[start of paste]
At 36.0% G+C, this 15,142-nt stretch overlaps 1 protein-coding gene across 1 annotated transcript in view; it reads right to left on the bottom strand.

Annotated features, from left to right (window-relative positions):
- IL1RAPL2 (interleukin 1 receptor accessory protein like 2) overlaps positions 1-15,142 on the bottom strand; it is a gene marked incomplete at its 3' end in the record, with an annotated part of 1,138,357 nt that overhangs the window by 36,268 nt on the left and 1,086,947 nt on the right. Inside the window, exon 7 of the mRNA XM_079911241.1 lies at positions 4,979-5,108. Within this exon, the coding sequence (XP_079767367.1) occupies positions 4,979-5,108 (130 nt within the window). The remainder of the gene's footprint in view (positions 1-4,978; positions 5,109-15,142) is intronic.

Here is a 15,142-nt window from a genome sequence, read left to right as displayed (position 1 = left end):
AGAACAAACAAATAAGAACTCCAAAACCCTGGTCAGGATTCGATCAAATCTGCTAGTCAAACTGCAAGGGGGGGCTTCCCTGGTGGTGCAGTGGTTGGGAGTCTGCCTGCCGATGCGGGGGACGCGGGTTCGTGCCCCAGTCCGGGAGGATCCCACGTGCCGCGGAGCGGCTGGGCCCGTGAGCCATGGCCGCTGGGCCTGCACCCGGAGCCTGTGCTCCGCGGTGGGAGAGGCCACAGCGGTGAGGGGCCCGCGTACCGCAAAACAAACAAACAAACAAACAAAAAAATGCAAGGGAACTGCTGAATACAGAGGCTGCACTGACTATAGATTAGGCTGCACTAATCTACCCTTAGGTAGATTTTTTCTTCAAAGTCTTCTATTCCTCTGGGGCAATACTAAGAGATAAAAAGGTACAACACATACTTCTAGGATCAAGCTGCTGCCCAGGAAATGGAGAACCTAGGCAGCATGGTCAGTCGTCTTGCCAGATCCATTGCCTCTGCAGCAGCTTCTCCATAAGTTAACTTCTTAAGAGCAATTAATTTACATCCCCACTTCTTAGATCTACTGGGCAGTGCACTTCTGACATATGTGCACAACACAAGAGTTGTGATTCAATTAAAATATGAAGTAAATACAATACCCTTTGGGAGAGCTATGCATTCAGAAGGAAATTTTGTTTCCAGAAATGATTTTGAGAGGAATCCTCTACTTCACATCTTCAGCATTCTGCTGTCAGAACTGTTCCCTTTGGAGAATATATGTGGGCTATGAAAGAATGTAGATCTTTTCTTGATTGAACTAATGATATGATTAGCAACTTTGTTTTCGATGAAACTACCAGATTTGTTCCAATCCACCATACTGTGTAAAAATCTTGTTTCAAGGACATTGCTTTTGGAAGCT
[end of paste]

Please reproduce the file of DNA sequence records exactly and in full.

At 36.0% G+C, this 15,142-nt stretch overlaps 1 protein-coding gene across 1 annotated transcript in view; it reads right to left on the bottom strand.

Annotated features, from left to right (window-relative positions):
- IL1RAPL2 (interleukin 1 receptor accessory protein like 2) overlaps positions 1-15,142 on the bottom strand; it is a gene marked incomplete at its 3' end in the record, with an annotated part of 1,138,357 nt that overhangs the window by 36,268 nt on the left and 1,086,947 nt on the right. Inside the window, exon 7 of the mRNA XM_079911241.1 lies at positions 4,979-5,108. Within this exon, the coding sequence (XP_079767367.1) occupies positions 4,979-5,108 (130 nt within the window). The remainder of the gene's footprint in view (positions 1-4,978; positions 5,109-15,142) is intronic.

Here is a 15,142-nt window from a genome sequence, read left to right as displayed (position 1 = left end):
AGAACAAACAAATAAGAACTCCAAAACCCTGGTCAGGATTCGATCAAATCTGCTAGTCAAACTGCAAGGGGGGGCTTCCCTGGTGGTGCAGTGGTTGGGAGTCTGCCTGCCGATGCGGGGGACGCGGGTTCGTGCCCCAGTCCGGGAGGATCCCACGTGCCGCGGAGCGGCTGGGCCCGTGAGCCATGGCCGCTGGGCCTGCACCCGGAGCCTGTGCTCCGCGGTGGGAGAGGCCACAGCGGTGAGGGGCCCGCGTACCGCAAAACAAACAAACAAACAAACAAAAAAATGCAAGGGAACTGCTGAATACAGAGGCTGCACTGACTATAGATTAGGCTGCACTAATCTACCCTTAGGTAGATTTTTTCTTCAAAGTCTTCTATTCCTCTGGGGCAATACTAAGAGATAAAAAGGTACAACACATACTTCTAGGATCAAGCTGCTGCCCAGGAAATGGAGAACCTAGGCAGCATGGTCAGTCGTCTTGCCAGATCCATTGCCTCTGCAGCAGCTTCTCCATAAGTTAACTTCTTAAGAGCAATTAATTTACATCCCCACTTCTTAGATCTACTGGGCAGTGCACTTCTGACATATGTGCACAACACAAGAGTTGTGATTCAATTAAAATATGAAGTAAATACAATACCCTTTGGGAGAGCTATGCATTCAGAAGGAAATTTTGTTTCCAGAAATGATTTTGAGAGGAATCCTCTACTTCACATCTTCAGCATTCTGCTGTCAGAACTGTTCCCTTTGGAGAATATATGTGGGCTATGAAAGAATGTAGATCTTTTCTTGATTGAACTAATGATATGATTAGCAACTTTGTTTTCGATGAAACTACCAGATTTGTTCCAATCCACCATACTGTGTAAAAATCTTGTTTCAAGGACATTGCTTTTGGAAGCT